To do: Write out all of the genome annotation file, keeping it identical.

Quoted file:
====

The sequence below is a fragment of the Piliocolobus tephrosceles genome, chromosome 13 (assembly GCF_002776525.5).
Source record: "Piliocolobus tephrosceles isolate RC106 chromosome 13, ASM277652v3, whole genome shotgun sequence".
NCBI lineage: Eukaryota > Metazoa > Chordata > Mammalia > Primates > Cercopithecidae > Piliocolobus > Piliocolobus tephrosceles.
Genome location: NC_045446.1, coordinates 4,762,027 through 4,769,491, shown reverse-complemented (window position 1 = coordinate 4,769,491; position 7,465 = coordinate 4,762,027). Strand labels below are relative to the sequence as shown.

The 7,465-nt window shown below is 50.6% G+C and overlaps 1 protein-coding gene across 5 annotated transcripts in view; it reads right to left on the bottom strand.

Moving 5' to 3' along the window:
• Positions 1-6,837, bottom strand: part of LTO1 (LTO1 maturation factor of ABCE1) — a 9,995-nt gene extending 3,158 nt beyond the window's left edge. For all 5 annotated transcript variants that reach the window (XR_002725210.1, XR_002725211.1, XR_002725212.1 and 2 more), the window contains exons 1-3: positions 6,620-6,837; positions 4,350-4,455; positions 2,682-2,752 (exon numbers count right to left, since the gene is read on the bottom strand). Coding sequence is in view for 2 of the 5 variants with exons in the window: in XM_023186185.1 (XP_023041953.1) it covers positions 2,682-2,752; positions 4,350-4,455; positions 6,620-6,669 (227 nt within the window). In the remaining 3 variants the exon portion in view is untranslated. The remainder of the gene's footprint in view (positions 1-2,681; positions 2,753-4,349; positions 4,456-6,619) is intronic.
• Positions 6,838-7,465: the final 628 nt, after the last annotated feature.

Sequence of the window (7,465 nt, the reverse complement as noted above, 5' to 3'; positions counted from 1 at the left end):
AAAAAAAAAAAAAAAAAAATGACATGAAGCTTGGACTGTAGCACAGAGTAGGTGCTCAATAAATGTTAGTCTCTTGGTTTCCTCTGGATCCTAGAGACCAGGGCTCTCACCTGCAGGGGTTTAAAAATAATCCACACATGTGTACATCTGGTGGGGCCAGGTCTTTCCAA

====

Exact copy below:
The sequence below is a fragment of the Piliocolobus tephrosceles genome, chromosome 13 (assembly GCF_002776525.5).
Source record: "Piliocolobus tephrosceles isolate RC106 chromosome 13, ASM277652v3, whole genome shotgun sequence".
NCBI lineage: Eukaryota > Metazoa > Chordata > Mammalia > Primates > Cercopithecidae > Piliocolobus > Piliocolobus tephrosceles.
Genome location: NC_045446.1, coordinates 4,762,027 through 4,769,491, shown reverse-complemented (window position 1 = coordinate 4,769,491; position 7,465 = coordinate 4,762,027). Strand labels below are relative to the sequence as shown.

The 7,465-nt window shown below is 50.6% G+C and overlaps 1 protein-coding gene across 5 annotated transcripts in view; it reads right to left on the bottom strand.

Moving 5' to 3' along the window:
• Positions 1-6,837, bottom strand: part of LTO1 (LTO1 maturation factor of ABCE1) — a 9,995-nt gene extending 3,158 nt beyond the window's left edge. For all 5 annotated transcript variants that reach the window (XR_002725210.1, XR_002725211.1, XR_002725212.1 and 2 more), the window contains exons 1-3: positions 6,620-6,837; positions 4,350-4,455; positions 2,682-2,752 (exon numbers count right to left, since the gene is read on the bottom strand). Coding sequence is in view for 2 of the 5 variants with exons in the window: in XM_023186185.1 (XP_023041953.1) it covers positions 2,682-2,752; positions 4,350-4,455; positions 6,620-6,669 (227 nt within the window). In the remaining 3 variants the exon portion in view is untranslated. The remainder of the gene's footprint in view (positions 1-2,681; positions 2,753-4,349; positions 4,456-6,619) is intronic.
• Positions 6,838-7,465: the final 628 nt, after the last annotated feature.

Sequence of the window (7,465 nt, the reverse complement as noted above, 5' to 3'; positions counted from 1 at the left end):
AAAAAAAAAAAAAAAAAAATGACATGAAGCTTGGACTGTAGCACAGAGTAGGTGCTCAATAAATGTTAGTCTCTTGGTTTCCTCTGGATCCTAGAGACCAGGGCTCTCACCTGCAGGGGTTTAAAAATAATCCACACATGTGTACATCTGGTGGGGCCAGGTCTTTCCAA